WASHINGTON (WJZ) — A former National Security Agency employee who pleaded guilty to keeping top secret U.S. defense material at his home was sentenced on Tuesday.
67-year-old Nghia Hoang Pho, of Ellicott City, was sentenced to five years and six months behind bars after pleading guilty to willful retention of national defense information.
The judge was torn Tuesday between making an example out of Pho and following the lenient sentences handed down to former leaders including General David Petraus, who only received probation for a similar crime.
The charges carried a maximum sentence of 10 years in prison, but prosecutors recommended he serve eight years, according to his attorney, Robert Bonsib.
"This case was remarkable in terms of the sensitivity of the information that was taken, and the sheer length of time the defendant was taking information," said U.S. Attorney, District of Maryland, Robert Hur.
Between 2010 and March 2015, Pho, who was born in Vietnam and is a naturalized U.S. citizen, living in Ellicott City, reportedly took home paper and digital copies of U.S. government documents and writings that had national defense information on them.
Pho's home computer was using antivirus software made by Kaspersky Lab, a top Russian software company, and Russian hackers are thought to have exploited the software to steal the documents.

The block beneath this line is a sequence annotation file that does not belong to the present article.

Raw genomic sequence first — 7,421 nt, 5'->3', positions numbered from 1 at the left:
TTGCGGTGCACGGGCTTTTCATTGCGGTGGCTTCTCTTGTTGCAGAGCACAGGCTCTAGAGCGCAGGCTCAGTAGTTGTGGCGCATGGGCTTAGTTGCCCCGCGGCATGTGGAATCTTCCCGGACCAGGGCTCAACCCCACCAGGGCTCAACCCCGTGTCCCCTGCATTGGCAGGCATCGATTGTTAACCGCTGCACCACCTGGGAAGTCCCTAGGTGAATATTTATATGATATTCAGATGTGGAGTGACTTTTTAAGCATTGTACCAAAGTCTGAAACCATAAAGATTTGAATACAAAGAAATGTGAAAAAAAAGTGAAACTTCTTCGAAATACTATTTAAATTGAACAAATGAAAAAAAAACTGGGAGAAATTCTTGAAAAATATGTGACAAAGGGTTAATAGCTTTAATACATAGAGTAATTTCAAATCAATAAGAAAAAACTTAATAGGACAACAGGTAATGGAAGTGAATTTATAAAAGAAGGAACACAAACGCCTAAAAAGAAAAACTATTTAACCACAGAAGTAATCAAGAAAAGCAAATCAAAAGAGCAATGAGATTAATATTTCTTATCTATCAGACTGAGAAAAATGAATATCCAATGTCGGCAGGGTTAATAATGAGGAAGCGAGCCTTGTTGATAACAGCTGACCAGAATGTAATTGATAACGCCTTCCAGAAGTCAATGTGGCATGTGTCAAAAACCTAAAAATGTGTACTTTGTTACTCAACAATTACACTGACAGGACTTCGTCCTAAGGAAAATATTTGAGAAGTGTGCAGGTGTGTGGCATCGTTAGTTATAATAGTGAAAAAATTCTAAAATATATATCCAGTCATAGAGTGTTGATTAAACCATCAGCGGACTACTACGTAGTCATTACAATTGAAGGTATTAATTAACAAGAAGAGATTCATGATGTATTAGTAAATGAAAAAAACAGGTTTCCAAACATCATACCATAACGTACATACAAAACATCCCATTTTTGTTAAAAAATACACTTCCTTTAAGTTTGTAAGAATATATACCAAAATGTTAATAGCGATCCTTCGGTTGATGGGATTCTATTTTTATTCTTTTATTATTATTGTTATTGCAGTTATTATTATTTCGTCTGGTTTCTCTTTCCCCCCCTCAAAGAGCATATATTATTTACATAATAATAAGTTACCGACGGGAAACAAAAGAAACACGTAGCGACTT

NSA Director Admiral Michael Rogers wrote in a letter to the judge that Pho put at risk highly sophisticated intelligence methods, and cost the NSA tremendous time and money to clean up his mess.
Pho's attorney said he is a good family man, who made a long-term series of bad judgments.
"The judge struggled, I think, to do what was fair to Mr. Pho, and also respect the seriousness of the violation. We appreciate the fact that he imposed a sentence substantially below what the government wanted," said Robert Bonsib, Pho's defense attorney.
There is no evidence Pho ever sold or disseminated the information.
He said in court, he was working at home to get a promotion.
But federal law and Pho both acknowledge that it was not worth the massive risk to national security.
Pho will begin his sentence in January, prosecutors said there is no evidence his behavior would have stopped if the law hadn't intervened.
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